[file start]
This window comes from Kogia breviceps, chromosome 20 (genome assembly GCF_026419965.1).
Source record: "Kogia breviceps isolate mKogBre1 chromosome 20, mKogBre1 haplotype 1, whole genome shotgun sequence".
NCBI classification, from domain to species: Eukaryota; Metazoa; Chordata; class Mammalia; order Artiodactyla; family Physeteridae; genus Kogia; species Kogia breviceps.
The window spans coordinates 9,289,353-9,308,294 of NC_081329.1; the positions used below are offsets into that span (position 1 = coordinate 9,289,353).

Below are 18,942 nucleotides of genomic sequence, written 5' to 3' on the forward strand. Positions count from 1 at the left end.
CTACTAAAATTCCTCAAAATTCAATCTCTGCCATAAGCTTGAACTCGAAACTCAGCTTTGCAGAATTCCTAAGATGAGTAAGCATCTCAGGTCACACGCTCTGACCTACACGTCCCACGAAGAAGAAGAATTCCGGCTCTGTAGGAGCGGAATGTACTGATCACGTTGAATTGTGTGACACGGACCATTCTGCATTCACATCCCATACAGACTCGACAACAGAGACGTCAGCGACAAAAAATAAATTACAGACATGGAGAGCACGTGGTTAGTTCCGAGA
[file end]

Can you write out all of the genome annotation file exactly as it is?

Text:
This window comes from Kogia breviceps, chromosome 20 (genome assembly GCF_026419965.1).
Source record: "Kogia breviceps isolate mKogBre1 chromosome 20, mKogBre1 haplotype 1, whole genome shotgun sequence".
NCBI classification, from domain to species: Eukaryota; Metazoa; Chordata; class Mammalia; order Artiodactyla; family Physeteridae; genus Kogia; species Kogia breviceps.
The window spans coordinates 9,289,353-9,308,294 of NC_081329.1; the positions used below are offsets into that span (position 1 = coordinate 9,289,353).

Below are 18,942 nucleotides of genomic sequence, written 5' to 3' on the forward strand. Positions count from 1 at the left end.
CTACTAAAATTCCTCAAAATTCAATCTCTGCCATAAGCTTGAACTCGAAACTCAGCTTTGCAGAATTCCTAAGATGAGTAAGCATCTCAGGTCACACGCTCTGACCTACACGTCCCACGAAGAAGAAGAATTCCGGCTCTGTAGGAGCGGAATGTACTGATCACGTTGAATTGTGTGACACGGACCATTCTGCATTCACATCCCATACAGACTCGACAACAGAGACGTCAGCGACAAAAAATAAATTACAGACATGGAGAGCACGTGGTTAGTTCCGAGA